If you like this volume, try: the Superman animated series from the late 1990s. Running for 54 episodes over three seasons, Superman tied in perfectly with Batman: The Animated Series, as the two shows were set in the same universe. Many characters crossed over between the two series, and the success of both would lead to the Justice League animated series. In Superman, we were given a Man of Steel that closely resembled the John Byrne Superman post-Crisis. But the designs of the backgrounds were firmly set in the world of the Max Fleisher cartoons. There is not a better representation of Superman anywhere. DVDs of this series are readily available, so even if you missed it the first time, you can still track it down.

Essential Thor Vol. 6

Essential Thor 6

First Published: October 2012

Contents: Thor #221 (March 1974) to #247 (May 1976)

Key Creator Credits: Gerry Conway, John Buscema, Rich Buckler, Roy Thomas, Len Wein, Joe Sinnott, and others

Key First Appearances: Firelord, Dweller-in-Darkness, Horus, Isis, Osiris, Seth, Mimir, Servitor

Story Continues From: Essential Thor Vol. 5

Story Continues In: Essential Thor Vol. 7

Overview: Given his success in the cinematic Marvel Universe, you can fully expect Marvel to keep cranking out Essentials of the Bronze Age adventures of our favorite Norse deity, Thor.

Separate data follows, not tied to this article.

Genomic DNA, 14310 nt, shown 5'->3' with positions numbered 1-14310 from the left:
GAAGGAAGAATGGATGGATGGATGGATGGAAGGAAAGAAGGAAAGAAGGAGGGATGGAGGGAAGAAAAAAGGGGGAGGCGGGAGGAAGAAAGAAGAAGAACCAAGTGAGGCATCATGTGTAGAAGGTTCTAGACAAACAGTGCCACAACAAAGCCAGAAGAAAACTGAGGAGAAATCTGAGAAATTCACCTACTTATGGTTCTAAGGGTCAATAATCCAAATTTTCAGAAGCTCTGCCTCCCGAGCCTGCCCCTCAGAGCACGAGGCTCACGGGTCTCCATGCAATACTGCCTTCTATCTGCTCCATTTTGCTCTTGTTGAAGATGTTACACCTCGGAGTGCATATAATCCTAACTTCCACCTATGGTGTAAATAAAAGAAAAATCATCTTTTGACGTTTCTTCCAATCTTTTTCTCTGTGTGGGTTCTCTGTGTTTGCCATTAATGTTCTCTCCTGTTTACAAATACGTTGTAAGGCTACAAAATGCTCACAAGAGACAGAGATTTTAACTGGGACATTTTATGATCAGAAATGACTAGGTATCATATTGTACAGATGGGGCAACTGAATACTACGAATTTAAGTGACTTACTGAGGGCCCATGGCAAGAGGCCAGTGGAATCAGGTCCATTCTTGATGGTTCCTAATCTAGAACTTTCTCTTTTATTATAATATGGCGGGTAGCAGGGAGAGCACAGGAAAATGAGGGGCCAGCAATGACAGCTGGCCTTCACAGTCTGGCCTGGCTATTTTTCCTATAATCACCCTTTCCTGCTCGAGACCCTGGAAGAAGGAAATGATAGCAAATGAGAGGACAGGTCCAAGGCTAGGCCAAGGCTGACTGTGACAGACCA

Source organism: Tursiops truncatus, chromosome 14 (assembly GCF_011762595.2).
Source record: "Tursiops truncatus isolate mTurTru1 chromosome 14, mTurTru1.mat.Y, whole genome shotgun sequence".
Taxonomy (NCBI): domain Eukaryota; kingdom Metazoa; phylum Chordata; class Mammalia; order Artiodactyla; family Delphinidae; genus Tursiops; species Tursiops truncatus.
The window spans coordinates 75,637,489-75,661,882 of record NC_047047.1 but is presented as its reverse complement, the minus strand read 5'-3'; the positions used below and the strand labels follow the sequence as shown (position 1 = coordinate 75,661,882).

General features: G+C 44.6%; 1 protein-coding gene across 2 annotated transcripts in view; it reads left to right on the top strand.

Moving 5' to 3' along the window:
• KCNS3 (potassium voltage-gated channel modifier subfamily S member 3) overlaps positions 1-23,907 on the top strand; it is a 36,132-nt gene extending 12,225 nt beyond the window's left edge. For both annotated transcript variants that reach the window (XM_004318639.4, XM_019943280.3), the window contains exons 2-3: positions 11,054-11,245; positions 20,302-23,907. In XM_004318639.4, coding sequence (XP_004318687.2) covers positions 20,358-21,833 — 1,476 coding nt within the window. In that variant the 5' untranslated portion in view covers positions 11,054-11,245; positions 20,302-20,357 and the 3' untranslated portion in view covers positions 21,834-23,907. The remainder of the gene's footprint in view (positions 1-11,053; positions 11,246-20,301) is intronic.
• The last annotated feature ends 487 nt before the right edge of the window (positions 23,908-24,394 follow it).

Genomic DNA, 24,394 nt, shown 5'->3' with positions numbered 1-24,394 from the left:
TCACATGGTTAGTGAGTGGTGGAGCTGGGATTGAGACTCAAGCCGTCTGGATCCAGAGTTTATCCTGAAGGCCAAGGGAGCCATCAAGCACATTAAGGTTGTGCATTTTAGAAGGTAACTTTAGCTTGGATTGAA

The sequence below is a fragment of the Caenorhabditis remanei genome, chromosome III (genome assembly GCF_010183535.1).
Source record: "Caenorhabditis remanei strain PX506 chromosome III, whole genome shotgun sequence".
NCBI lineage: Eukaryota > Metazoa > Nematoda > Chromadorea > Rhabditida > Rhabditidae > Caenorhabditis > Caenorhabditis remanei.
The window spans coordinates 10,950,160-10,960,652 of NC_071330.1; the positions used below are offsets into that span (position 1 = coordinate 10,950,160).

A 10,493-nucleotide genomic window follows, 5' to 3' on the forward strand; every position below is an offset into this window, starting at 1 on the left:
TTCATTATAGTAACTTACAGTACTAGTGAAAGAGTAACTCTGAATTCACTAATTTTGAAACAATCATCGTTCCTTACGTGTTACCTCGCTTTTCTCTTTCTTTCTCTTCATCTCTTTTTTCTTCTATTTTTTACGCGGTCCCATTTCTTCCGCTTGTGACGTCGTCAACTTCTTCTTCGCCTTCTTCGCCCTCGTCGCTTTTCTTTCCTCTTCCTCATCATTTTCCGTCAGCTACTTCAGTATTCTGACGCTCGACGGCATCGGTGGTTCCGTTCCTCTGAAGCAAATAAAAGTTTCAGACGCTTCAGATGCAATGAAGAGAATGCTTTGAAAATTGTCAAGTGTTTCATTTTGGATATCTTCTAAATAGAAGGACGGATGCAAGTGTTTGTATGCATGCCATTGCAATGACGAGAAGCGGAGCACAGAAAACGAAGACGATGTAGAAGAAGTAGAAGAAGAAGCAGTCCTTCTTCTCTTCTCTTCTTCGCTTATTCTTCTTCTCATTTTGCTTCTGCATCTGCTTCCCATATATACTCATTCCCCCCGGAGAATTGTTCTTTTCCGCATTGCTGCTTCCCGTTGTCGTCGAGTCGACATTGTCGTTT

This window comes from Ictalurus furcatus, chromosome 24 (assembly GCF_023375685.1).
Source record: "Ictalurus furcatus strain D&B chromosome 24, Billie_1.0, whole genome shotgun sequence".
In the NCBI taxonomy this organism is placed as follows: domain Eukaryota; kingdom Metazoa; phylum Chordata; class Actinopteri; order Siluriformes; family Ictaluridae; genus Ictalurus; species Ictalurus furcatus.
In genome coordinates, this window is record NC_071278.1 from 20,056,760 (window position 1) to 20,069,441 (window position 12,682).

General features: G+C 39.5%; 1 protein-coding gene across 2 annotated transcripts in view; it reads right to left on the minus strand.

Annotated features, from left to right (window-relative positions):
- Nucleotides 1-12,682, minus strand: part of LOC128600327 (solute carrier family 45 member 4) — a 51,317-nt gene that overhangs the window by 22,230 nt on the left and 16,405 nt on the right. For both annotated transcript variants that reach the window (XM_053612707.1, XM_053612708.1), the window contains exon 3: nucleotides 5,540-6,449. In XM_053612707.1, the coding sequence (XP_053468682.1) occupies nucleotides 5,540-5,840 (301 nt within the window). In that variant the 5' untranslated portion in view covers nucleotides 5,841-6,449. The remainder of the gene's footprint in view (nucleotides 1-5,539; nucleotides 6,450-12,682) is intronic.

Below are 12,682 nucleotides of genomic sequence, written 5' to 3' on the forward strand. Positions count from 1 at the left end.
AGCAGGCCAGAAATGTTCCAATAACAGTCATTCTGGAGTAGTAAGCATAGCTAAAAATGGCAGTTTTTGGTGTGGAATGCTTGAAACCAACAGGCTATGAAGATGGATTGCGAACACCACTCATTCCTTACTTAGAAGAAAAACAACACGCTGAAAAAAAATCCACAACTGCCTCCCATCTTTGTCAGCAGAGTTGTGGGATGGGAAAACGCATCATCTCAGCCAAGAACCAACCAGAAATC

This volume could be divided up into two sections, with the first section of 18 issues featuring stories from Gerry Conway and John Buscema. With the first issue of this volume, #221, Thor is joined on a series of adventures with his old friend, Hercules, the Demi-God from the Greek pantheon. The title becomes a “buddy cop” team-up of sorts, as the two hang-out around New York City, stumbling from one misadventure to the next.

There are several key stories during this run of Thor & Hercules: Galactus returns to Earth once again, this time with his new herald, Firelord. But Galactus is not here for dinner; rather, he needs Thor’s help in dealing with Ego, the Living Planet. Upon resolving that conflict, Thor arranges a swap with Galactus, giving Firelord his freedom on Earth, and in exchange, he gives Galactus the old guardian of Asgard, the Destroyer, to animate and use as his herald.